Tuesday, April 19, 1949

Winona Republican Herald

Location: Winona, Minnesota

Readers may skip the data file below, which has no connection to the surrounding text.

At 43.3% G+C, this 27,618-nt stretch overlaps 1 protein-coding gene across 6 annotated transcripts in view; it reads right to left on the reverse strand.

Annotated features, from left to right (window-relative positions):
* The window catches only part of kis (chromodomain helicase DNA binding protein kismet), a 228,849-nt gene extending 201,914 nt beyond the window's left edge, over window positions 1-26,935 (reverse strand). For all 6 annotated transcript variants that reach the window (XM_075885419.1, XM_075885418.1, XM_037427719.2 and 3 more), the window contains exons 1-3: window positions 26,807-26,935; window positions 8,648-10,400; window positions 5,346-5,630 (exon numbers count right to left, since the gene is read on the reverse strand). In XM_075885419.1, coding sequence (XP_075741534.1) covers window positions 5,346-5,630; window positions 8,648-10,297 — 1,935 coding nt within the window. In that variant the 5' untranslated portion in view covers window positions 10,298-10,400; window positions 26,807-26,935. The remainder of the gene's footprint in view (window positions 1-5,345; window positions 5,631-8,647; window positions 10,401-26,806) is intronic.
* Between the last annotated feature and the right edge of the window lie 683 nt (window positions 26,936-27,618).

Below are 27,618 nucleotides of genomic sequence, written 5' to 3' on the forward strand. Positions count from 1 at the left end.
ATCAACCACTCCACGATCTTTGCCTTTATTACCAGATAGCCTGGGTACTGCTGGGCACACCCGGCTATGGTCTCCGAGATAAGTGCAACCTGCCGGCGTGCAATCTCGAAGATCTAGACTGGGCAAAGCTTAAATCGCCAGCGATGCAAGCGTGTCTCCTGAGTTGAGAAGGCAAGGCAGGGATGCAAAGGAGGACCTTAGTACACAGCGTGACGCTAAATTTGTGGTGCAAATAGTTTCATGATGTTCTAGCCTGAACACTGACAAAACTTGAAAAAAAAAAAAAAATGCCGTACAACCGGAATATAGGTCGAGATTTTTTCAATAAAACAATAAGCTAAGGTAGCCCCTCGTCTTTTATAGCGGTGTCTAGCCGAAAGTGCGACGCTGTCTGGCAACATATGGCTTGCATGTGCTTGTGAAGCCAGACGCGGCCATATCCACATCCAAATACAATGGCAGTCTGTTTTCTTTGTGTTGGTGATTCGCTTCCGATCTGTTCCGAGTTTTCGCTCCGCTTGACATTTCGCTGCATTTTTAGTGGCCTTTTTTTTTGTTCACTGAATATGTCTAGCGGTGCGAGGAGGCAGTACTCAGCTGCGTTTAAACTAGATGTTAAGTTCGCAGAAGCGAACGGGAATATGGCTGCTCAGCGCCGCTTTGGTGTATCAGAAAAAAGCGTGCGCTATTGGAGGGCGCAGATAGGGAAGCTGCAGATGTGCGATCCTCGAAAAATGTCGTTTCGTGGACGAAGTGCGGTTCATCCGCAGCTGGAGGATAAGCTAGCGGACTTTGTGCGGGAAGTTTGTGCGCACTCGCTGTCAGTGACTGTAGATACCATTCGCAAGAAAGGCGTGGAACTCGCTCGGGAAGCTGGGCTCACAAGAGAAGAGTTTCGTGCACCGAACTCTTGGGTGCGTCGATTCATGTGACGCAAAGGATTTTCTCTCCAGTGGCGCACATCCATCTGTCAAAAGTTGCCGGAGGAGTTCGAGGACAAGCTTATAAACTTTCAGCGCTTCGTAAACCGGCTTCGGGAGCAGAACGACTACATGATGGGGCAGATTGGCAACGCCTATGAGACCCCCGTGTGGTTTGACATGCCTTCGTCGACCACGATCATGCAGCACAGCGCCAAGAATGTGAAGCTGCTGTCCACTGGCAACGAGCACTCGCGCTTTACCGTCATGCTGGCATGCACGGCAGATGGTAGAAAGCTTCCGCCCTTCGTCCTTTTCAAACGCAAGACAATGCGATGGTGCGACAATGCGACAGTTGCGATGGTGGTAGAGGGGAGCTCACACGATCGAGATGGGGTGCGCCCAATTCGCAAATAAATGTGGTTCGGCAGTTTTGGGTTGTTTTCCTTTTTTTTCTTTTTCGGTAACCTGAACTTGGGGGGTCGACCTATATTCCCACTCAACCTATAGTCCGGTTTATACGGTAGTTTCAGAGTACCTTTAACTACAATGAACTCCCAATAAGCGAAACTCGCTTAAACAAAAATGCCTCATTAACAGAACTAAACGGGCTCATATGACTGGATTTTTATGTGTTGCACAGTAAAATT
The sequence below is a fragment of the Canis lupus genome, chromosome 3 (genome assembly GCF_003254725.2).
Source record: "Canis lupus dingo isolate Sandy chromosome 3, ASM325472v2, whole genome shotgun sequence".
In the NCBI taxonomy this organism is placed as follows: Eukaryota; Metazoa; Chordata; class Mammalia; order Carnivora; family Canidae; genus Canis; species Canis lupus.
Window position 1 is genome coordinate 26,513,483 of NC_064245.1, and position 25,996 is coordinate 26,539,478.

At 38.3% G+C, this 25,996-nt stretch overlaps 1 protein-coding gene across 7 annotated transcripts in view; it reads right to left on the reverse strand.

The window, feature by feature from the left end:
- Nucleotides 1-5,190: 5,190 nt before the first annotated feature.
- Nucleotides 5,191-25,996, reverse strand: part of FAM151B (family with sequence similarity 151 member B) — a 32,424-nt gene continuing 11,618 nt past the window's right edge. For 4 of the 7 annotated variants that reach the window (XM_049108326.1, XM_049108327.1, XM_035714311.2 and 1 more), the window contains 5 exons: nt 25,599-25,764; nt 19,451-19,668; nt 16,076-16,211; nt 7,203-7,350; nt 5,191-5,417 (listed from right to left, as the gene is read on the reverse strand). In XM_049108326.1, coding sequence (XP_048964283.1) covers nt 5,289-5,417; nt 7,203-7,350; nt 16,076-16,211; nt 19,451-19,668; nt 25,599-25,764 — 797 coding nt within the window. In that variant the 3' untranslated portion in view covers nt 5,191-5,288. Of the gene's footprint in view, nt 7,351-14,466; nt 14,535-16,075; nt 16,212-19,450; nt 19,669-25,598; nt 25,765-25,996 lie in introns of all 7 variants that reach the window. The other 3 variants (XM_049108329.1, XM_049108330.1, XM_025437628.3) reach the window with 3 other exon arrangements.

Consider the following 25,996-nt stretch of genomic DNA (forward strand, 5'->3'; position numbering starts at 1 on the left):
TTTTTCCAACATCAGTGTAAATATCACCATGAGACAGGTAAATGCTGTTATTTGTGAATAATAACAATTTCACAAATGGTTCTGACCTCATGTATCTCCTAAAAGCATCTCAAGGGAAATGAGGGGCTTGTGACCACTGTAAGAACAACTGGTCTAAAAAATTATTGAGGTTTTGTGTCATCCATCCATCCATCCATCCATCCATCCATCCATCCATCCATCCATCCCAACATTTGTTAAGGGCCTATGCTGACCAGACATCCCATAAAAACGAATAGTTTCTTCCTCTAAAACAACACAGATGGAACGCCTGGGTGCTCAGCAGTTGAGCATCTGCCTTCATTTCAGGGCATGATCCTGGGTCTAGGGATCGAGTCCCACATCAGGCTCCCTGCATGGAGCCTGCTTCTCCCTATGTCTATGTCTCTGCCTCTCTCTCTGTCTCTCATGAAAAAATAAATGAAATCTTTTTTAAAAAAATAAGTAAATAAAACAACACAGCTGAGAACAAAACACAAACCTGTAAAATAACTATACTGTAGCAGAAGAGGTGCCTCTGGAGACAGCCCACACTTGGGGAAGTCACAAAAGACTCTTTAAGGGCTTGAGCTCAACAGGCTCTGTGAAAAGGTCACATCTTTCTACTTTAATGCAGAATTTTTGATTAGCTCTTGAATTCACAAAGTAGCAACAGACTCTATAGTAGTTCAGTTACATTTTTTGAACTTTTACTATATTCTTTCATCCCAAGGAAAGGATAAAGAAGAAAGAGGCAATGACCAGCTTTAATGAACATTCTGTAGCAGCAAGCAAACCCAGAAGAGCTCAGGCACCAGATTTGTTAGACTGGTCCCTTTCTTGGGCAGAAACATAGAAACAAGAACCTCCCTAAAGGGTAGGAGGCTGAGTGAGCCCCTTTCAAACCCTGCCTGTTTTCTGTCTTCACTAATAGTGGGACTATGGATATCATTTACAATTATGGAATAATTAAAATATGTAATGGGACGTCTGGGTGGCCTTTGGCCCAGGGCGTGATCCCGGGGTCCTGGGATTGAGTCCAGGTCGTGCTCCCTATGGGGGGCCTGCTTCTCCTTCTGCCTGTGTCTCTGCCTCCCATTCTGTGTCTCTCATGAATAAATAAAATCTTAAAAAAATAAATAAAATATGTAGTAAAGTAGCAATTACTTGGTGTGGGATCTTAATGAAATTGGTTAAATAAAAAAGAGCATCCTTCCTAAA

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Winona Republican-Herald, The (Newspaper) - April 19, 1949, Winona, Minnesota SHOWERS, WARMER WEDNESDAY VOLUME 49, NO. 53 WINONA, MINNESOTA, TUESDAY EVENING, APRIL 19, 1949 FIVE CENTS PER COPY FM RADIO AT ITS BEST EIGHTEEN PAGES Carl Frank Out As City Engineer Delaware Woman Admits 2 Lonely Hearts Killings Mrs. Inez Brennan of Dover, Del., has confessed she plotted the shotgun slaying of two elderly "Lonely Hearts club" members and directed her two sons in burning the bodies and throwing the remains on a city dump, Delaware state police announced today at Dover, Del. (A.P. Wirephoto to The Republican-Herald.) Dover, stocky, 43-year-old brunette tearfully admitted today she and two of her sons killed two men she met through "lonely hearts club" letters. Since Friday night Mrs. Inez Brennan had steadfastly denied any knowledge of the slayings to which first her son, Robert, then Raymond confessed. But Delaware state police under Colonel Edgar Barnes con- tinued questioning her about the deaths of Wade N. Wooldridge, 70, of Bedford, Va., and Hugo Schultz, 66, Epson, N. H, Finally they played for her re- cordings of the sons telling how the men were shot in the head, buried in a pigpen on the Brennan farm; The Alsops Cou rage Needed to Cut Budget By Joseph Alsop who wonder why this richest country in the world is supposed to be unable to pay the bills for its own security, j charged with murder in the slay- could do worse than visit the Capi-jing of Wooldridge. Similar charges tol office of Representative Albertjwill be filed tomorrow in the Schultz killing, he said. The other 'Special Order' Stage Reached In Legislature Senate Considers Set Beer, Liquor Hours in State By Adolph Johnson St. iPaul The Minnesota legislature has reached the "spec- ial order" stage. Winning approval for a special order is the 6nly way at this late date that sponsors of bills can be sure of securing consideration. Scheduled for a special order in the senate today is a bill to pro- vide uniform closing hours for beer and hard liquor establishments in all parts of the state. Under pres- ent law, there are different closing hours for beer and hard liquor es- tablishments. Governor Youngdahl has recommended uniform, closing hours. On the docket for a special or- der in the house is the senate- approved bill to increase fishing and hunting license fees to provide more money for conservation pur- poses. Meanwhile, the house-approved bonus bill moved a step) nearer final agreement when the senate soldiers welfare committee approv- ed the bill with only two amend- ments. The committee accepted all pro- visions of the house bill, adding only two provisions to the financ- ing section. These call for reim- position of the moneys and credits tax and a five per cent surtax on gross earnings taxes paid by pub- lic utilities other than railroads. The senate _ tax committee is scheduled to consider the bill to- day. The committee could elimi- Thc New Winona City council at the start of its first committee of the whole session around the Ward Aldermen Joseph Dettle and Henry Parks; First Ward Aldermen William Holden and Loyde Pfeiffer; Council President William Theurer; Mayor Cyril Smith; Third Ward Alderman Howard Baumann; Aldennan-at- Large Joseph Krier, and Fourth Ward Aldermen Robert Prondzinskl and James Stoltman. They got up four hours 1 a. m. Republican-Herald photo later the bodies were dug up, burn- nate the additional taxes and send ed and scattered on the city dump.' Mrs. Brennan fainted. Revived, she sobbed to Colonel Barnes: "The way the boys said it, that's how it was." Earlier Barnes announced the two sons half-brothers signed confessions, Already Under Charge Mrs. Brennau and one of her been as an accessory. The Wooldridge slaying -was dis- closed last Saturday by Barnes. tent congressional economizer, ex- cept when the eighth district wants something. And this amiable weak- ness for pleasing his constituents At a press conference the state has recently made him the hero police officer described how the of a meaningful little drama. (elderly southerner was shot with The opening scene occurred somej a 12 gauge shotgun. He said the time last spring, when this year's budget began to be prepared. An young official, ominously de- scribed by Thomas as "that young feller in the Budget bureau who thinks he knows all about hospi- tals." looked into the Veterans ad- victim was buried in a pig pen on the Brennan farm. Later the body was dug up and burned and his charred remains reburied on the Dover city dump. Early last night Barnes told re- porters his investigators had linked ministration's gigantic hospitalise Brennans with a second slaying building program. The program's goal was a lonely hospital beds. But which he said also resulted from hearts club correspon- would provide hospitalization for three times the total number of veterans seeking treatment for ser- vice-connected disabilities. Revis- ing the goal downward to elimin- ate the extra beds would feet an immediate global saving of Over twenty years it would also save the taxpayers an additional in main- tenance costs. THE YOUNG official caused these facts to be pointed out to Veterans Administrator Carl Gray and Dr. Paul Magnusson, the Vet- erans administration's able medical chief. They agreed they could get, along with only beds in their hospitals. In the end, President Tru- man and the then budget director, James Webb, incorporated the economy in the budget that the President presented to the 81st Con- gress. Unfortunately, all these cloistered thinkers in the executive branch were forgetting several important points. Their economy plan meant not building 24 projected veterans' hospitals and diminishing the size of several others. Out in the dis- tricts, veterans' hospitals are fav orite morsels of Federal pork, bringing profitable contentment to (Continued on Page 4, Column 6.) ALSOPS Barnes said his men found "a bushel basket" of letters from lone- ly men who evidently read Mrs. Brennan's advertisements. Thomas Stretch, 63, Canton, N.J., (Continued on Page 15, Column 3.) DELAWARE the measure to the senate floor in the same form it passed the house. Bonus Tax Bill Attempts in the soldiers welfare committee to amend the bill to in- clude the deferred payment option, to exempt veterans from bonus fi- nancing taxes, and to cut the total to were re- jected. Governor Youngflaiil suffered his first outright defeat- when the sen- ate, by a 60 to 6 vote, and the house, by 124 to 1, overrode his veto of a bill to validate ditch bond payments to seven northern Min- nesota counties. Senator Harry Bridgeman of Be- midji, chief senate sponsor, insisted on bringing the matter to a vote in spite of attempts by peacemak- ers to delay action until authors of the bill could meet with the governor. The governor said the state aud- itor's office had illegally made cer- tain ditch bond payments totaling Sponsors of the bill de- fended the payments, asserting the state auditor had acted properly in making them. The house passed a bill to in- crease the state gasoline tax from four to five cents. The measure now goes to the senate for con- sideration as part of a program to provide money for farm-to-market roads. Aid to Children The senate passed and sent to the house a bill to remove limits on aid to dependent children. Pass- Fergus Falls Voting On New School Site Fergus Falls, Minn. Fergus Falls citizens voted today in a spe- cial election on acquisition of a site for a new high school, gymnasium, auditorium, garden and athletic grounds. The proposed tract lies in the northeastern part of the city and is several blocks in extent. Fire Destroys Seattle School ed and returned to the house for concurrence was a bill to raise the limit on old age assistance from to a month. The House vot- ed earlier to lift the ceiling on old age assistance. A conference com- mittee will be named to adjust the matter. The house passed a senate-ap- proved bill to transfer jurisdiction of the Saufc Centre girls' and Red c. ta ,m -ni- i j -n. Wing boys' schools to the Youth Seattle Fire coupled with commission from the V W w w City Home Rule Charter Tax Assessment Policies Study Asked Criminal Charge Held Unlikely In Kidnap Hoax Beverly Hills, Chief C. H. Anderson said todayj no criminal charges are planned in a kidnap hoax involving a five- year-old boy and some of his mother's racetrack betting los- ses. j Anderson said the boy's pretty: mother, Mrs, Joe Goodman, 32, ad- mitted staging the kidnaping to hide the betting losses from her husband. Mrs. Goodman reported last week that her boy, Joey, had been ab- ducted last Monday and was ran- somed a few hours later for 000. Anderson said police felt all along it was a hoax, chiefly because when the youngster was found he had an envelope containing in his hand. However, .the chief said, it was believed at first that the husband and father, Goodman, 40, former Norfolk, Va., boxer, staged the hoax to avoid paying off gambling debts. Goodman was booked on a grand theft charge during the investiga- tion. The charge has been dismiss- ed. Two friends of Mrs. Goodman, George Miller, 43, and Krs. Ruth Lefkowitz, 30, were bookei on sus- picion of conspiracy to commit grand theft. Anderson said they ad- Winona should have a home rule charter so the citizens can decide for themselies is .the necessity of going to the state legislature. This was the statement made to members of the new city council by President William Theurer last night upon his election as head of the aldennanic body for another year. Winona js now operating under a legislative charter passed in 1887. It is-the only city in the state with a legislative charter. Result: When Other Council Stories mitted aiding Mrs. Goodman. They were released yesterday. City spending for year 000, Page 2. William P. Theurer re-elected council president. Page 3. Mayor Cy Smith's statement. Page 11. President Theurer's statement. Page 11. Main street resurfacing faces delay. Page 11. Salaries of mayor and council- men raised. Page 3. Scherer named city assessor, other department heads reap- ipointed. Page 3. Charles W. Siebrecht renamed to park board. Page 3. Bid to surface road to east end harbor rejected. Page 11. Argentine Army Quells Fighting Buenos Argentine army today restored peace in the city of .Salta near the Bolivian fron- tier after violent street fighting be- tween police and workers participat- ing in a general strike. Correspondents in Salta, miles northwest of Buenos Aires re- ported three persons were killed and 31 wounded in a two and a half hour street fight yesterday afternoon. De- tails were lacking because of poor communications resulting from the strike. Newsmen on the scene ex- pressed belief the casualty list is I greater than reported. an explosion of an oil furnace, de- stroyed the half-block long ex- clusive Helen Bush school today. There were no injuries. The flames destroyed the main school building, consisting of class- rooms, a gymnasium and assembly hall. Origin of the fire was not known. None of the three dormi- tories housing some 50 of the school's 300 students was damaged. Hull Leaves Hospital Cordell Hull, former secretary of state, was re- leased -yesterday from Bethesda Na- years of treatment. director of public institutions and to authorize the commission to set up a youth conservation camp. The senate has approved a 000 appropriation for the camp, while the house appropriations committee has taken no action. Representative Howard Rundquist of Dawson, chief author, said he will fight for inclusion of the ap- propriation in the house bill. Also scheduled for conference committee consideration was the new state building program. The senate finance committee has ap- proved a total of plus for a new hospital for feebleminded or a addi- tion to an existing institution. The agreed upon a program totaling agreeu ujjuii a piugiaiii Announcing this today, the for state institutions, iiH tho focm O tl ''VlflCi said the elderly statesman "has made an excellent recovery and has been discharged and has returned to his home permanently." He entered the Naval hospital on September 11, 1946. Hull is 77. While he was in the hospital, he wrote his memoirs. teachers colleges and the Univer- sity of Minnesota. In addition to this program, the house appropriations committee has to com- plete the Mayo Memor- ial medical building at the Univer- sity of Minnesota. President Truman today signs the European recov- ery authorization bill. Witnesses of the White House ceremony are, left to right, Howard Bruce, EGA deputy administrator; Representa- tive John Kee (D.-W. chairman, House foreign affairs com- mittee; William Foster, deputy EGA representative; W. Averell Har- riman, roving EGA ambassador; EGA Administrator Paul Hoffman; Senator Tom Connally chairman, Senate foreign affairs committee. (A.P. Wirephoto to The anything of any importance must be decided, permission must first be obtained from the legislature. If President Theurer has his way, this will be changed. To Ask for Commission He told the aldermen last night he is going to ask for a resolution at an early meeting petitioning the district court for the appointment of a charter commission. of the commission would Duties be to draft a home rule charter for Wi- nona which would then be sub- mitted to the voters. Tn appearing before the legisla- ture the city has always seemed to me like an orphan asking his legal grown-up person capable of mak- Endurance Fliers' Gamble Paying Off Midway City, Calif. Tow-j headed ten-year-old Dickie Riedel smiled from his sickbed and said shyly: "I feel better already." The youngster had reason to be happy. When Dick Riedel, his fa- ther, and Bill Barris took off from Fullerton airport near here March 15 to set a new endurance flying record, they were gambling every- thing they had. They bettered the old record of 727 hours last Thurs- day and they're still aloft in hopes of staying up hours. But their gamble now is start- ing to pay off financially and lit- tle Dickie, crippled with arthritis, may be able to walk again. Barris and Riedel each have two guardian for advice instead of a children. Barris' two-year-old girl, Council Votes 7 to 2 Against Rehiring Him Crowd Disappointed As 'Battle' Fails To Materialize The new city council declined to reappoint its city engineer at its annual reorganization meeting in the city hall last night. The vote was 7-2. with the two fourth ward aldermen alone sup- porting reappointment of Carl W. Frank. One alderman, First Warder Loyde E. Pfeiffer, said there were "30 or 40 reasons" why the present engineer should not be reffired. He declined, however, to state one of them. He and six other aldermen who opposed retaining the .city engineer after May 1 had legal support for keeping mum on their reasons. Alderman Pfeiffer asked City At- torney S. D. J. Bruski, in commit- tee of the whole session, if "there is any reason why we should give a Not at reappointment time, said the city attorney. If the council wishes to terminate employment of an official during his one-year ap- pointment a charge would be nec- essary, he indicated. "For City's Interest" Councilman today said no char- ges had ever been made against Mr. Frank, that their action was simply that of refusing to rehire him for another year and that they did it "in the best Interests of the city." The aldermen did not accede to the request of the Minnesota Asso- ciation of Professional Engineers, of which Mr. Frank is a member, and of the "Friends of Frank" com- mittee for a hearing and "an op- ppxtuniiy. to.face.his accusers." They disappointed, too, some 150 citizens who overflowed the city building courtroom for the session, apparently t'o witness an open bat- tle on the issue of reappointment. The spectators went home without even seeing a flurry of action. The city recorder read a series of requests for reappointment to city offices, including one from En- gineer Frank. In connection with the application he read a lengthy letter from the "Friends of Frank" committee, printed in the Monday edition of The Republican-Herald, and a letter from the Professional Engineers association. Motion by Baumann Third Ward Alderman Howard Baumann, holdover alderman and one of the city engineer's severest critics, moved that all appoint- ments be approved except that of lie city engineer and City Assessor H. M. Scherer, and that those ap- Patty, suffers from acute asthma, ing his own said his son, Steven, 15 months, has Theurer. eye trouble. The council president also took] Doctor bills come high. That was a crack at the state tax commis- sion and admitted that the city's "present assessment base is too high and out of line witli the rest of the state." ;He said it is his opinion the re- cent revaluation was authorized as an equalization, but developed instead into a 25 per cent increase in all assessed valuations. Tax Study Suggested "While it was supposed to have been done under our supervision, policies were established without our knowledge or consent. The state administration made many promises which were never He suggested that assessment policies and methods in other cities of the state be studied and the ne- cessary steps taken to "have our as- sessment base conform with estab- lished practices in those communi- ties." The president further suggested a co-ordinating board made up ol representatives of the council and the various boards, and he said he would be willing to grant tax con- cessions for a number of years on all new construction to stimulate the building of homes to meet the housing shortage. Mr. Theurer was given an ova- tion by other members of the coun- cil when he took the presiding seat struck powerfully against after his election 'as president. "00 U. S. troops on maneuvers in Germany today. American forces fell back slowly before the first make-believe attack from positions near the Czechoslo- vak border. The moct enemy found the Am- ericans holding a line from Hof through Weiden to Regensberg. The American plan was to withdraw be- hind the Ludwig canal. There they planned to regroup and counter- why the two pilots started their endurance the hope that someone would sponsor their- ven- ture once they broke the record. Yesterday they received a check for from R. S. MacMillan, president of the petroleum corpora- tion which donated the gasoline for their plane. The money came as a surprise to the Harris and Riedel families. They gathered in the living room of the'Riedels' small bungalow to discuss their good fortune. The idea of such a flight, Mrs. Riedel explained, is this: You solicit the use of so-and-so's product. He pays you for the pub- licity he receives. But Barris and Riedel had al- ready tried three times for the rec- ord and failed. Nobody wanted to take a chance on them again. They resolved to go up anyway, and the Fullerton Chamber of Commerce took up a collection to get them started. i U.S. Troops Fight Mock 'Aggressor' Nuernberg-, Germany (IP) A mythical eastern European "aggres- WEATHER FEDERAL FORECASTS Winona and and not quite so cold tonight; low 35. Wed- nesday partly cloudy and warmer with light showers likely in the late LOCAL WEATHER Official observations for the 24 hours ending at 12 m. today: Maximum, 53; minimum, 31; noon, 53; precipitation, none; sun sets to- night at sun rises tomorrow at Additional weather on Page 15. attack. Roads in the maneuver area, were jammed with almost Ameri- can vehicles. They included ap- proximately "combat tanks and armored cars among them. No Plans City Engineer Carl W. Frank, busy removing personal effects from his office in the city build- ing this morning; said be had made no plans for the future. plications be referred to the com- mittee of the whole session. Alder- man Pfeiffer seconded, and the mo- tion carried. Then the council proceeded with other routine business. That ended, Council President William P. Theurer invited anyone who wish- ed to address the council. He asked that the "Friends of Frank" com- mittee wait until all. others had finished. Then came, the Frank issue, but in five minutes the big "battle" was over. M. L. Cieminski, chairman of the 'Friends of Frank" committee, arose. "We are deeply interested In the welfare of the community. We have no personal motive in coming here; we have received no favors from the engineering department. "We do feel that the city engi- neering department is an impor- tant one. It affects the rest of the city. It is a mistake to make a change in the engineering office unless there's a good reason for it." Urged to Take Care Mr. Cieminski asked them to take care in appointing a city engineer. "Don't pick him. on personal likes or dislikes, but on merits said he. He asked, too, for deferment of action on Mr. Frank's request for reappointment "until we get to- gether to thrash this thing out." He realized that "there has been some dissension in the engineering office" but was confident that with a discussion that could be worked out. "This is too important an office to make a snap said the committee chairman. He pleaded that "the arguments for and against the man be brought argued that the committee was interested only in "fair and ended up by reassuring the city council that the committee was (Continued on Page 15, Column 4.) FRANK OUT